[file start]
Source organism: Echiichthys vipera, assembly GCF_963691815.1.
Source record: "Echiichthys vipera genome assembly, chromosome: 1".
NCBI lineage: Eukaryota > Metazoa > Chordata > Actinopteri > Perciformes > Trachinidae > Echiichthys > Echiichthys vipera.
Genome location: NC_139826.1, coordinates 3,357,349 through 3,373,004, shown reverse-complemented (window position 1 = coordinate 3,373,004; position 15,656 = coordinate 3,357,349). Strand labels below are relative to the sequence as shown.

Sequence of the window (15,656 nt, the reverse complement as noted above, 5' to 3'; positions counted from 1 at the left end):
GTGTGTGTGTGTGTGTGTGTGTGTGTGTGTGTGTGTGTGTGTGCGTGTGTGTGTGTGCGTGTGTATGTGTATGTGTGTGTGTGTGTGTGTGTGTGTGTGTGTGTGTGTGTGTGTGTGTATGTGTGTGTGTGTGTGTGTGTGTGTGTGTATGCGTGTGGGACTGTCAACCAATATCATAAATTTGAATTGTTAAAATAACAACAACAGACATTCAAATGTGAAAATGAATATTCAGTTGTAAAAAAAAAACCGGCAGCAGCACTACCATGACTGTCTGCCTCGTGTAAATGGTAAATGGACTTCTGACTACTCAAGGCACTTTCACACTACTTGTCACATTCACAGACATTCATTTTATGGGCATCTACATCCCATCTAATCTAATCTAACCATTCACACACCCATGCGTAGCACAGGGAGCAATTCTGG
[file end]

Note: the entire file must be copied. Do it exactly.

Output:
Source organism: Echiichthys vipera, assembly GCF_963691815.1.
Source record: "Echiichthys vipera genome assembly, chromosome: 1".
NCBI lineage: Eukaryota > Metazoa > Chordata > Actinopteri > Perciformes > Trachinidae > Echiichthys > Echiichthys vipera.
Genome location: NC_139826.1, coordinates 3,357,349 through 3,373,004, shown reverse-complemented (window position 1 = coordinate 3,373,004; position 15,656 = coordinate 3,357,349). Strand labels below are relative to the sequence as shown.

Sequence of the window (15,656 nt, the reverse complement as noted above, 5' to 3'; positions counted from 1 at the left end):
GTGTGTGTGTGTGTGTGTGTGTGTGTGTGTGTGTGTGTGTGTGCGTGTGTGTGTGTGCGTGTGTATGTGTATGTGTGTGTGTGTGTGTGTGTGTGTGTGTGTGTGTGTGTGTGTGTGTATGTGTGTGTGTGTGTGTGTGTGTGTGTGTATGCGTGTGGGACTGTCAACCAATATCATAAATTTGAATTGTTAAAATAACAACAACAGACATTCAAATGTGAAAATGAATATTCAGTTGTAAAAAAAAAACCGGCAGCAGCACTACCATGACTGTCTGCCTCGTGTAAATGGTAAATGGACTTCTGACTACTCAAGGCACTTTCACACTACTTGTCACATTCACAGACATTCATTTTATGGGCATCTACATCCCATCTAATCTAATCTAACCATTCACACACCCATGCGTAGCACAGGGAGCAATTCTGG